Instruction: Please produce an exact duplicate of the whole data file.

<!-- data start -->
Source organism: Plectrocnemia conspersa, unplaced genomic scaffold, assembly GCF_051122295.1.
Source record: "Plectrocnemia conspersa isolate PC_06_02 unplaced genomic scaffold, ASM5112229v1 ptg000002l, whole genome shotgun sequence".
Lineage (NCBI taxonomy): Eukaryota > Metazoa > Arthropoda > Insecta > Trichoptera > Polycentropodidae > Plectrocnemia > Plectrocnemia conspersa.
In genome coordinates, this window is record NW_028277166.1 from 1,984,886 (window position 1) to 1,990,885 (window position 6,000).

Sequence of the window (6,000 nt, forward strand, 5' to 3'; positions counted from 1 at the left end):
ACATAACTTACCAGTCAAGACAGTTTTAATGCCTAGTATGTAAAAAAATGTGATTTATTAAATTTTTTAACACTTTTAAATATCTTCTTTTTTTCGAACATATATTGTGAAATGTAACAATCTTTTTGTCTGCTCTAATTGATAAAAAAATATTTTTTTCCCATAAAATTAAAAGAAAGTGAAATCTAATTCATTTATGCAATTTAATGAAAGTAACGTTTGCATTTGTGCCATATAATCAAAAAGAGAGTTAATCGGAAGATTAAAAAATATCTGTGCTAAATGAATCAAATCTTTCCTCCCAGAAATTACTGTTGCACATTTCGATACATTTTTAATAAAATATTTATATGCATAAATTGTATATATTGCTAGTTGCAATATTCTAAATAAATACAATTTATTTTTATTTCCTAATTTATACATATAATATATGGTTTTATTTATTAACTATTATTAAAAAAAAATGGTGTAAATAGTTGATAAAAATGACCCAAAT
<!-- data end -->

Source organism: Plectrocnemia conspersa, unplaced genomic scaffold, assembly GCF_051122295.1.
Source record: "Plectrocnemia conspersa isolate PC_06_02 unplaced genomic scaffold, ASM5112229v1 ptg000002l, whole genome shotgun sequence".
Lineage (NCBI taxonomy): Eukaryota > Metazoa > Arthropoda > Insecta > Trichoptera > Polycentropodidae > Plectrocnemia > Plectrocnemia conspersa.
In genome coordinates, this window is record NW_028277166.1 from 1,984,886 (window position 1) to 1,990,885 (window position 6,000).

Sequence of the window (6,000 nt, forward strand, 5' to 3'; positions counted from 1 at the left end):
ACATAACTTACCAGTCAAGACAGTTTTAATGCCTAGTATGTAAAAAAATGTGATTTATTAAATTTTTTAACACTTTTAAATATCTTCTTTTTTTCGAACATATATTGTGAAATGTAACAATCTTTTTGTCTGCTCTAATTGATAAAAAAATATTTTTTTCCCATAAAATTAAAAGAAAGTGAAATCTAATTCATTTATGCAATTTAATGAAAGTAACGTTTGCATTTGTGCCATATAATCAAAAAGAGAGTTAATCGGAAGATTAAAAAATATCTGTGCTAAATGAATCAAATCTTTCCTCCCAGAAATTACTGTTGCACATTTCGATACATTTTTAATAAAATATTTATATGCATAAATTGTATATATTGCTAGTTGCAATATTCTAAATAAATACAATTTATTTTTATTTCCTAATTTATACATATAATATATGGTTTTATTTATTAACTATTATTAAAAAAAAATGGTGTAAATAGTTGATAAAAATGACCCAAAT